November 4th, 2010 - Warren J. Cox
I was stepping into a role I swore I’d never take on, already gaining momentum toward the terrible goal, getting well down the rabbit hole whose curvy walls were lined with infinite stretching greige-colored dough and circular smears of pizza sauce and melty, bubbling cheese.
I had joined the management program of an up-and-coming pizza company, one obsessed with competing with the three major chains.
Having been part-time for years, I was well proven. On many occasions I’d fended off the Why don’t you become a manager? line with politest “no thanks” or “when all these bags of ham slices open and the pieces meet in midair to congeal back into the actual pigs and one by one they fly away and they’re wearing Santa hats, then I’m in.”
But now I’d met the love of my life, I was so sure, and we wanted a house. And the pay structure for managers was actually good; it had to be, to justify all the hazing kind of bullshit they were put through.
I was well on my way to getting my prize store, toward that good pay in exchange for eighty to ninety hour weeks, and all the insanity and responsibility tracing to my shoulders.
Part of me did it for the experience. I thought it would give me plenty of writing material, and I was right. It inspired one of two settings for a novel I’ll soon start querying. Although never did I think it would take me ten years to get it all in good order. I assumed I’d have it done and published within five.
Many things I could not have imagined ten years on.
Not to diminish whatsoever the real suffering of many people in 2010 but by comparison to 2020 that year felt like a kids’ Tee-ball game on an early autumn day, and some of the little ones, aglow with excitement and nerves, look even cuter with baggy jersey, or their cap’s on wonky.
Somebody hits the ball and a song of chaotic jubilance and innocence commences, gentle breeze playing in surrounding treetops.
Just for starters, I could not have imagined this country’s super-botched response or in some ways non-response to coronavirus, the politicization of public health measures like masks and distancing. I would have assumed such things were invented by some more imaginative writer than I in their dystopian or apocalypse novel, leaving them to be criticized by naïve readers like me.
In 2010 my parents were doing well, often taking road trips around the mid-Atlantic states to vineyards, beaches, cabin resorts. Being glued to my store I rarely saw them, but I was happy knowing they were living it up in their way. I would talk to my mom by phone and she’d keep me up to speed and make me feel strong to keep doing what I was doing.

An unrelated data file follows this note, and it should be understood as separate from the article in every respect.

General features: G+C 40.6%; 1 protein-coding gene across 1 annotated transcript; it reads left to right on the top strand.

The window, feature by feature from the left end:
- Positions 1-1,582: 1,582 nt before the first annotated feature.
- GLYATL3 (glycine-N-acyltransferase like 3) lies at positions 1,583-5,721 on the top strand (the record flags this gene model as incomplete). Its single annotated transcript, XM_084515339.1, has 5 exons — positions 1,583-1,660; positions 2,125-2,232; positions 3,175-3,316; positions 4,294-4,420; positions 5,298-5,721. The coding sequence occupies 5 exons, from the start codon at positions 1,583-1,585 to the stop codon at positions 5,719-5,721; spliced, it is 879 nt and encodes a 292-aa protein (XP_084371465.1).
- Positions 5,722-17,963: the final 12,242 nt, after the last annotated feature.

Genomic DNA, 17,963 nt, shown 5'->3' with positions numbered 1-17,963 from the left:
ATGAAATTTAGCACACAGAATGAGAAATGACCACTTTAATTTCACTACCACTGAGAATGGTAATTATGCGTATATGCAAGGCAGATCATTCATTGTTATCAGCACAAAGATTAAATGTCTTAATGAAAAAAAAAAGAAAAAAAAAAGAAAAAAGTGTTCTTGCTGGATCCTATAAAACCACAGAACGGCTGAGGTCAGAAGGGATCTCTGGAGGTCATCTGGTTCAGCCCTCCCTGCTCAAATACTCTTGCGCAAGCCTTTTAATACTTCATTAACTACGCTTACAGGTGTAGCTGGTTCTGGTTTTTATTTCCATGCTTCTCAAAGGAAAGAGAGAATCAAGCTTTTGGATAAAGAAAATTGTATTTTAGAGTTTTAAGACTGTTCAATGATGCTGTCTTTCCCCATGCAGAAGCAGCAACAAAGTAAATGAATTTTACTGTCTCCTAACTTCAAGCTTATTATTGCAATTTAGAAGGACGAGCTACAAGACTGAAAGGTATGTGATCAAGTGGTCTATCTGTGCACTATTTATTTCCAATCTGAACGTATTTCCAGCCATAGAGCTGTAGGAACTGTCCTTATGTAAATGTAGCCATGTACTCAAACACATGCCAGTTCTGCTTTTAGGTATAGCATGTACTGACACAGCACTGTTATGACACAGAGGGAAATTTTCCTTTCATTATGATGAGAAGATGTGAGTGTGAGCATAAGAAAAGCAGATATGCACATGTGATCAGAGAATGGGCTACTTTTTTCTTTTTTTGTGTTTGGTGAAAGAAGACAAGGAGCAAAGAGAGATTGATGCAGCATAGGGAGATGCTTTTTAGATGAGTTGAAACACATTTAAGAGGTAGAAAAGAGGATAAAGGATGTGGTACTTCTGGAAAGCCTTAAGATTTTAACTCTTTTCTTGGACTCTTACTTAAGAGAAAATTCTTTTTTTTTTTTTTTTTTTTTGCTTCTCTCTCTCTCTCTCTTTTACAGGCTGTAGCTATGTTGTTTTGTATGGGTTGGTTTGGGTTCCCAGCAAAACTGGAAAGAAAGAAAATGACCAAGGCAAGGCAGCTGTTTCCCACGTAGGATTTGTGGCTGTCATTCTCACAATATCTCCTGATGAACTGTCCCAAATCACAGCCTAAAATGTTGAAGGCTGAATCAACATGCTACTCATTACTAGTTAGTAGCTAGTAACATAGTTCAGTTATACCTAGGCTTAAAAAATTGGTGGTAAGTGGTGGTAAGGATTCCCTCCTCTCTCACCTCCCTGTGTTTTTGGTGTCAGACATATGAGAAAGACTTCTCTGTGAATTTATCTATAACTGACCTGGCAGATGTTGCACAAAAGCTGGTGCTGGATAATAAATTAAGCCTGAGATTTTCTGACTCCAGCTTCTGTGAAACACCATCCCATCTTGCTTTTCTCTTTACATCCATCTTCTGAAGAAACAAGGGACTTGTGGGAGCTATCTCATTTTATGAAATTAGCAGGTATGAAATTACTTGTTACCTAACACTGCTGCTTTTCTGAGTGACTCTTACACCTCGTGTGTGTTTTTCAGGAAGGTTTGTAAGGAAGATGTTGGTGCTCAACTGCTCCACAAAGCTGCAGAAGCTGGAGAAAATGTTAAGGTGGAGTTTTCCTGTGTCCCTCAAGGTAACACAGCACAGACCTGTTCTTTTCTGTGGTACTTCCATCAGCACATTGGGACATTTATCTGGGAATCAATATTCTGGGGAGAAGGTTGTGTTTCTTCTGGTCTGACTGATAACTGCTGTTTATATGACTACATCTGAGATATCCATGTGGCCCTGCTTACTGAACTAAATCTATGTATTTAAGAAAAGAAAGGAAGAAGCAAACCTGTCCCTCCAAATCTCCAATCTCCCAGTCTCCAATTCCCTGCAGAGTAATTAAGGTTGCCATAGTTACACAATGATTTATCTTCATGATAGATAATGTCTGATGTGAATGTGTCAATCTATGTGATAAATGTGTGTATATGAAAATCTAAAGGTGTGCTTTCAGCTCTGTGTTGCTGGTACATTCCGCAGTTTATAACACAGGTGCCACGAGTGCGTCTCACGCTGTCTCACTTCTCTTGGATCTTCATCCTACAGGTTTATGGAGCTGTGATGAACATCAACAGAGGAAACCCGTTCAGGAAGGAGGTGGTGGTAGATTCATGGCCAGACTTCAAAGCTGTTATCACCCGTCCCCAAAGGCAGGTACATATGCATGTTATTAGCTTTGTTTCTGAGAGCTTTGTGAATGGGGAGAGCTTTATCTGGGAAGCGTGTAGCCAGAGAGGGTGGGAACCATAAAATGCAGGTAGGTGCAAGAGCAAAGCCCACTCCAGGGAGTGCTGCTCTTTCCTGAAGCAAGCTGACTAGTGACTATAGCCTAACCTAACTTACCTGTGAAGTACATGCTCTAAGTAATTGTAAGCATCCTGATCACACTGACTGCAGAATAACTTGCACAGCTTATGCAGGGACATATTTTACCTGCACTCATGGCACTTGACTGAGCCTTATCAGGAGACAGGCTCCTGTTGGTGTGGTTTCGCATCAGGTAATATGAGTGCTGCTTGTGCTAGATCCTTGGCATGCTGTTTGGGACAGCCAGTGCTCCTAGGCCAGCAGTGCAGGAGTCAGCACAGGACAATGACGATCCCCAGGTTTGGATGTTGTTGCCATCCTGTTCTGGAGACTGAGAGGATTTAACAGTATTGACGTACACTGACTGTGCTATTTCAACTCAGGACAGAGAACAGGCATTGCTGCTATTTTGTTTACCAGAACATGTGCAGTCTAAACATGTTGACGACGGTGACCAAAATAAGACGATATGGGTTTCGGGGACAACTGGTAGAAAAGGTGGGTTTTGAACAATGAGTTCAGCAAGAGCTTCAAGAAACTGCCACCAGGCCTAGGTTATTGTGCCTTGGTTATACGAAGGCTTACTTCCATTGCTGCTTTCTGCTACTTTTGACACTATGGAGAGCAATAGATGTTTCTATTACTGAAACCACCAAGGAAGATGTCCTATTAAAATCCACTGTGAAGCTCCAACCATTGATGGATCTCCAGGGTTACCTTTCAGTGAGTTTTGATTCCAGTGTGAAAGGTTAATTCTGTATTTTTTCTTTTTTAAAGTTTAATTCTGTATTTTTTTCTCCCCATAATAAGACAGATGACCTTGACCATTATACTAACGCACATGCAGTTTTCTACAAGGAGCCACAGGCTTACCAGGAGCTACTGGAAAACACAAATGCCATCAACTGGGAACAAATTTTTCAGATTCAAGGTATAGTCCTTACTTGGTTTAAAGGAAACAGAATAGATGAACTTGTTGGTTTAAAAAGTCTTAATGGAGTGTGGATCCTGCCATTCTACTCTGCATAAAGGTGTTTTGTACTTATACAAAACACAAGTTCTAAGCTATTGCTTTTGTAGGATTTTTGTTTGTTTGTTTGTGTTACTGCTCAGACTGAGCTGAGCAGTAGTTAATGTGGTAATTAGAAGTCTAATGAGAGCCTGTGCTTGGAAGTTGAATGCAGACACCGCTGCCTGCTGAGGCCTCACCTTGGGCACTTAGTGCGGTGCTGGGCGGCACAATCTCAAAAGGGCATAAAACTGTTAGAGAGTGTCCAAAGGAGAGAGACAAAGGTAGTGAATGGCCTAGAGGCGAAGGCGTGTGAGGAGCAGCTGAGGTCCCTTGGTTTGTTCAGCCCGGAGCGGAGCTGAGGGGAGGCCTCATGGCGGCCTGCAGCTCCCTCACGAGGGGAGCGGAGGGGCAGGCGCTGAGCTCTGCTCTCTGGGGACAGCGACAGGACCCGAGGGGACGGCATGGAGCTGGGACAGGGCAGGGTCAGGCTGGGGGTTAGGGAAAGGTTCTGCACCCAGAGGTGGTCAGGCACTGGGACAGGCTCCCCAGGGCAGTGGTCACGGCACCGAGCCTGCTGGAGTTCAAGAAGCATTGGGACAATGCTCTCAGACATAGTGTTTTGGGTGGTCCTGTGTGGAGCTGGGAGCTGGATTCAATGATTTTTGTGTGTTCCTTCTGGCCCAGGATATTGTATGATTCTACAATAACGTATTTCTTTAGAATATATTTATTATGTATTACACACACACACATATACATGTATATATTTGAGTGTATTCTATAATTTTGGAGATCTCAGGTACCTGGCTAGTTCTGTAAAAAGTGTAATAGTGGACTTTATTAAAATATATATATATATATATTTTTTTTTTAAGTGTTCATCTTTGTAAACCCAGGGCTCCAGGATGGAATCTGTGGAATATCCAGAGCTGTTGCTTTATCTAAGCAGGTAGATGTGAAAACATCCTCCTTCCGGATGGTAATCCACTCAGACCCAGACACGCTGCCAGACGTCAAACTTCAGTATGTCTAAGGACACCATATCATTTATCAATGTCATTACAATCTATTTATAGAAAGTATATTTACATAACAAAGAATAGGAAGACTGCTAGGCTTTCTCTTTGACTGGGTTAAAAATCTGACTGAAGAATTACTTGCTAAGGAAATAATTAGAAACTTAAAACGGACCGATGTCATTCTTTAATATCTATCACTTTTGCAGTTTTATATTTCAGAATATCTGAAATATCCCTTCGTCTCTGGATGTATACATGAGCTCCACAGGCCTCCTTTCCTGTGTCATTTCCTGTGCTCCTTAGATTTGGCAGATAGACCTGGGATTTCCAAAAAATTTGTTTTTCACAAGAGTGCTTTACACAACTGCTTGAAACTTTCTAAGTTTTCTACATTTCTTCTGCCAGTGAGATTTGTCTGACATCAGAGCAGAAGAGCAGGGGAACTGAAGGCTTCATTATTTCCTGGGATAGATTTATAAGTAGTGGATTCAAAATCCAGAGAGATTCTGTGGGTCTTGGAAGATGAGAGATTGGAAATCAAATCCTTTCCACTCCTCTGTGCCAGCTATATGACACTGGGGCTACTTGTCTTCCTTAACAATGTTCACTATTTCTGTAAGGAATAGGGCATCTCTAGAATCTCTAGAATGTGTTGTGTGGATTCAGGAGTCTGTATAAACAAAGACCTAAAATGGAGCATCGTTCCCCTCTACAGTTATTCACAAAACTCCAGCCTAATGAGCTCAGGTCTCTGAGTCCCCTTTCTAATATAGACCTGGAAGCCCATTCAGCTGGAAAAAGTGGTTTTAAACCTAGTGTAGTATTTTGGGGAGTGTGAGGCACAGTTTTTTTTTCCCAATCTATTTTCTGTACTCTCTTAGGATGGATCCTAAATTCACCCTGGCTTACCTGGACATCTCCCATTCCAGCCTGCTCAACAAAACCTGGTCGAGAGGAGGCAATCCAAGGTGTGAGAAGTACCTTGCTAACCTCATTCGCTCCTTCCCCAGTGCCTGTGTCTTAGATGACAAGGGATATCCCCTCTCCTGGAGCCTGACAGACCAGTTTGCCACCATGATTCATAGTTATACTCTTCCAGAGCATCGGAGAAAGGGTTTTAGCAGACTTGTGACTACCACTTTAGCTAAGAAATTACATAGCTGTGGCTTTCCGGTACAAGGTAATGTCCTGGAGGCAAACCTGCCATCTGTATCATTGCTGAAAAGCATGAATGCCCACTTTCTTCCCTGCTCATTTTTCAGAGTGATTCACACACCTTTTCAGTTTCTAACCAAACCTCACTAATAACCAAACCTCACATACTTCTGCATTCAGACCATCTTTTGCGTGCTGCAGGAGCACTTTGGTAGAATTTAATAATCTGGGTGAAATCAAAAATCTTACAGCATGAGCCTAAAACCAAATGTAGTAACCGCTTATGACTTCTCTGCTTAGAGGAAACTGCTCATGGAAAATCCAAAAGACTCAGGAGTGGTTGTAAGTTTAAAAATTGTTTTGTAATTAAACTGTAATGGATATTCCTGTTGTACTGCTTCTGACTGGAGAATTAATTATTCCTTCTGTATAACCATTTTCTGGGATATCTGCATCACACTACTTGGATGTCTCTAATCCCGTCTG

Never could I have imagined ten short years later she would die before my eyes and my sisters’ eyes, her body ravaged not by Covid but by an aggressive metastatic breast cancer that had jumped into her bones everywhere. Never could I have imagined either that my dad would die four months later, not from Covid but from a series of infections stemming from his diabetes. And from heartbreak, confusion.
I could not have imagined my parents going like this, so much sooner than we projected and against this ghastly backdrop of COVID-19’s fast-mounting death toll. I could not have foreseen taking such a crushing crash course in loss.
I know it makes me even more open to the suffering of uncountable others around the country and world. I think of the many millions trying to live with all these deaths, these dangers. I think of those who have lost loved ones—parents, grandparents, close friends, children—and I feel such stinging hurt. I feel like I am sharing their grief too and I think I can feel some of them sharing in mine.
I think the collective human mind has been burning like wildfire and swirling like hurricane winds, tears falling like powerful rainbands. I think most of us are hurting and scared. Now, as I reflect on how these words will appear as the election results are making landfall, I feel another heaviness settle in me.
I want to say: whatever happens, maybe it is true we can get through this, even if we are stuck with a continuation of the hate, gaslighting, corruption. Whatever happens we should plan on supporting each other and working to make this country greater than ever before. Hard as it will be, hard as it is to imagine right now, we will have to imagine it and make it real.
Whatever happens, for anyone struggling, I’m sending strength for the days ahead.
Warren J. Cox writes and paints in beautiful central Virginia where he also works as an academic editor. His prose has appeared in Ducts, TIMBER, Slippage Lit, Rabid Oak, Eunoia Review, Soft Cartel, Corvus Review, and elsewhere. For more find him on Twitter @WarrenJCox
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